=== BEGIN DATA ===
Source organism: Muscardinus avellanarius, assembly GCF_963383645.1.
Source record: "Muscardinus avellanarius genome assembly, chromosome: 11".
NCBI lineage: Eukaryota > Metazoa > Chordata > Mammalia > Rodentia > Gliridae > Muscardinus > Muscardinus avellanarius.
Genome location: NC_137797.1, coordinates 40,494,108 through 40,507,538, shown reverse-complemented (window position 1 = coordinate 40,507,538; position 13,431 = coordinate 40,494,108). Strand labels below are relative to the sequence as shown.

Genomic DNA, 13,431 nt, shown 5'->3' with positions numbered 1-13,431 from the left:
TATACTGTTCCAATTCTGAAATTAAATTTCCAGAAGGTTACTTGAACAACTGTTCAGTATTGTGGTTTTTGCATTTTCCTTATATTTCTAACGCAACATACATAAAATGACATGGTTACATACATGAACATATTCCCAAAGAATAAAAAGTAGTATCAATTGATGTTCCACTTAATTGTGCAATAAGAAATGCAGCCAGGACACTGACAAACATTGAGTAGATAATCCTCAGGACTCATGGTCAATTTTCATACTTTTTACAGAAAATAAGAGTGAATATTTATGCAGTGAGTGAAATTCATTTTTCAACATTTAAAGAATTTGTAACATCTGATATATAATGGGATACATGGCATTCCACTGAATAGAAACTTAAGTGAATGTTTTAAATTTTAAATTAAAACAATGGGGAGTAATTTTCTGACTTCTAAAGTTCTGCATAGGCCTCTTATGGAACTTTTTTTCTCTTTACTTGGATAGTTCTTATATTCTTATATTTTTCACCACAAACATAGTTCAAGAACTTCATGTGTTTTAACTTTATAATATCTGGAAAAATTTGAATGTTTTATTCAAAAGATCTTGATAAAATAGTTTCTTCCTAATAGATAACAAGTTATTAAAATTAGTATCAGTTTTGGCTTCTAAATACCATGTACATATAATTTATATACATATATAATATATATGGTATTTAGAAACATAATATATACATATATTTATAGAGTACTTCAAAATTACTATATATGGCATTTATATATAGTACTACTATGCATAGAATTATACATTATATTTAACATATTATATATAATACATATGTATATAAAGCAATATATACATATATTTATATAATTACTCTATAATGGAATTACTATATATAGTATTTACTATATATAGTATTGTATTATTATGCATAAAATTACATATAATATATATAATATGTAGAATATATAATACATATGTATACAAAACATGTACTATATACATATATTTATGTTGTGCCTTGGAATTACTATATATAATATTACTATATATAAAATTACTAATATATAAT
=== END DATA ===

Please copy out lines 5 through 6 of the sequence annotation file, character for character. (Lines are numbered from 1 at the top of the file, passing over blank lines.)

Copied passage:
Genomic DNA, 13,431 nt, shown 5'->3' with positions numbered 1-13,431 from the left:
TATACTGTTCCAATTCTGAAATTAAATTTCCAGAAGGTTACTTGAACAACTGTTCAGTATTGTGGTTTTTGCATTTTCCTTATATTTCTAACGCAACATACATAAAATGACATGGTTACATACATGAACATATTCCCAAAGAATAAAAAGTAGTATCAATTGATGTTCCACTTAATTGTGCAATAAGAAATGCAGCCAGGACACTGACAAACATTGAGTAGATAATCCTCAGGACTCATGGTCAATTTTCATACTTTTTACAGAAAATAAGAGTGAATATTTATGCAGTGAGTGAAATTCATTTTTCAACATTTAAAGAATTTGTAACATCTGATATATAATGGGATACATGGCATTCCACTGAATAGAAACTTAAGTGAATGTTTTAAATTTTAAATTAAAACAATGGGGAGTAATTTTCTGACTTCTAAAGTTCTGCATAGGCCTCTTATGGAACTTTTTTTCTCTTTACTTGGATAGTTCTTATATTCTTATATTTTTCACCACAAACATAGTTCAAGAACTTCATGTGTTTTAACTTTATAATATCTGGAAAAATTTGAATGTTTTATTCAAAAGATCTTGATAAAATAGTTTCTTCCTAATAGATAACAAGTTATTAAAATTAGTATCAGTTTTGGCTTCTAAATACCATGTACATATAATTTATATACATATATAATATATATGGTATTTAGAAACATAATATATACATATATTTATAGAGTACTTCAAAATTACTATATATGGCATTTATATATAGTACTACTATGCATAGAATTATACATTATATTTAACATATTATATATAATACATATGTATATAAAGCAATATATACATATATTTATATAATTACTCTATAATGGAATTACTATATATAGTATTTACTATATATAGTATTGTATTATTATGCATAAAATTACATATAATATATATAATATGTAGAATATATAATACATATGTATACAAAACATGTACTATATACATATATTTATGTTGTGCCTTGGAATTACTATATATAATATTACTATATATAAAATTACTAATATATAAT